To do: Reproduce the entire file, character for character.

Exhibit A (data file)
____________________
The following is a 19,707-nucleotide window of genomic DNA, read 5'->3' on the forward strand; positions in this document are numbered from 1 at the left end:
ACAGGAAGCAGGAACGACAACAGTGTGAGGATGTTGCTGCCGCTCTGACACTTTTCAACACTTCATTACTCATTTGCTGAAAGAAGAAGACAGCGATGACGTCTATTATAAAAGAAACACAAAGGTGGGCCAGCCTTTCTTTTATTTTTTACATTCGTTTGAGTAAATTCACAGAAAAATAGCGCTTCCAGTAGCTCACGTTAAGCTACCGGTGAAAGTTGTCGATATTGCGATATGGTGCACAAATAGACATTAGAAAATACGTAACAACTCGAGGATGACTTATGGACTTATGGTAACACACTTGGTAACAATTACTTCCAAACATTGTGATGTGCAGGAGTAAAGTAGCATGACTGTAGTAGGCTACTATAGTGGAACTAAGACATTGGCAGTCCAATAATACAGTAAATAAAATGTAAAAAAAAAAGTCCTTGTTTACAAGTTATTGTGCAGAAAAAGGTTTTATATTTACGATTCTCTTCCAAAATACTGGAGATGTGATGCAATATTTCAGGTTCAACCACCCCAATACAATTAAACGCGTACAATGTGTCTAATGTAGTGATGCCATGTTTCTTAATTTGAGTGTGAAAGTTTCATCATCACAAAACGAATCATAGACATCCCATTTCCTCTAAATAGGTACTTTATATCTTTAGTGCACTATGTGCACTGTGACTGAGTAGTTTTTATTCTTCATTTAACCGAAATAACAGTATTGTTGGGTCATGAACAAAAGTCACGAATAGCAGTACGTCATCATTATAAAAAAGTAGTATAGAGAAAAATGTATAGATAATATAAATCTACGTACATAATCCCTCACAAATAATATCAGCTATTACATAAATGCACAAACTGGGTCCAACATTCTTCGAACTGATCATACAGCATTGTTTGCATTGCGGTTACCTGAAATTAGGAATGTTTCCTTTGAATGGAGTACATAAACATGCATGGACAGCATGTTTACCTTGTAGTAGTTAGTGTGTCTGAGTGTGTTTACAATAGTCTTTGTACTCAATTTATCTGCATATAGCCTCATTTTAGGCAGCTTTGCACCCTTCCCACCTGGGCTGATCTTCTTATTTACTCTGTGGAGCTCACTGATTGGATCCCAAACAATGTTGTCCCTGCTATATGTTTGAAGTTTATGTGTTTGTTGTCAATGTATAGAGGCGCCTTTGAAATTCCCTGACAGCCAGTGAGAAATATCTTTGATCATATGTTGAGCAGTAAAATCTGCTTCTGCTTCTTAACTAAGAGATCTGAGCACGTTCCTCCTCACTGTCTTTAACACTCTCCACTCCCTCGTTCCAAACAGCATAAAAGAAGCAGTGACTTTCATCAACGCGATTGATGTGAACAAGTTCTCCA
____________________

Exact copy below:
The following is a 19,707-nucleotide window of genomic DNA, read 5'->3' on the forward strand; positions in this document are numbered from 1 at the left end:
ACAGGAAGCAGGAACGACAACAGTGTGAGGATGTTGCTGCCGCTCTGACACTTTTCAACACTTCATTACTCATTTGCTGAAAGAAGAAGACAGCGATGACGTCTATTATAAAAGAAACACAAAGGTGGGCCAGCCTTTCTTTTATTTTTTACATTCGTTTGAGTAAATTCACAGAAAAATAGCGCTTCCAGTAGCTCACGTTAAGCTACCGGTGAAAGTTGTCGATATTGCGATATGGTGCACAAATAGACATTAGAAAATACGTAACAACTCGAGGATGACTTATGGACTTATGGTAACACACTTGGTAACAATTACTTCCAAACATTGTGATGTGCAGGAGTAAAGTAGCATGACTGTAGTAGGCTACTATAGTGGAACTAAGACATTGGCAGTCCAATAATACAGTAAATAAAATGTAAAAAAAAAAGTCCTTGTTTACAAGTTATTGTGCAGAAAAAGGTTTTATATTTACGATTCTCTTCCAAAATACTGGAGATGTGATGCAATATTTCAGGTTCAACCACCCCAATACAATTAAACGCGTACAATGTGTCTAATGTAGTGATGCCATGTTTCTTAATTTGAGTGTGAAAGTTTCATCATCACAAAACGAATCATAGACATCCCATTTCCTCTAAATAGGTACTTTATATCTTTAGTGCACTATGTGCACTGTGACTGAGTAGTTTTTATTCTTCATTTAACCGAAATAACAGTATTGTTGGGTCATGAACAAAAGTCACGAATAGCAGTACGTCATCATTATAAAAAAGTAGTATAGAGAAAAATGTATAGATAATATAAATCTACGTACATAATCCCTCACAAATAATATCAGCTATTACATAAATGCACAAACTGGGTCCAACATTCTTCGAACTGATCATACAGCATTGTTTGCATTGCGGTTACCTGAAATTAGGAATGTTTCCTTTGAATGGAGTACATAAACATGCATGGACAGCATGTTTACCTTGTAGTAGTTAGTGTGTCTGAGTGTGTTTACAATAGTCTTTGTACTCAATTTATCTGCATATAGCCTCATTTTAGGCAGCTTTGCACCCTTCCCACCTGGGCTGATCTTCTTATTTACTCTGTGGAGCTCACTGATTGGATCCCAAACAATGTTGTCCCTGCTATATGTTTGAAGTTTATGTGTTTGTTGTCAATGTATAGAGGCGCCTTTGAAATTCCCTGACAGCCAGTGAGAAATATCTTTGATCATATGTTGAGCAGTAAAATCTGCTTCTGCTTCTTAACTAAGAGATCTGAGCACGTTCCTCCTCACTGTCTTTAACACTCTCCACTCCCTCGTTCCAAACAGCATAAAAGAAGCAGTGACTTTCATCAACGCGATTGATGTGAACAAGTTCTCCA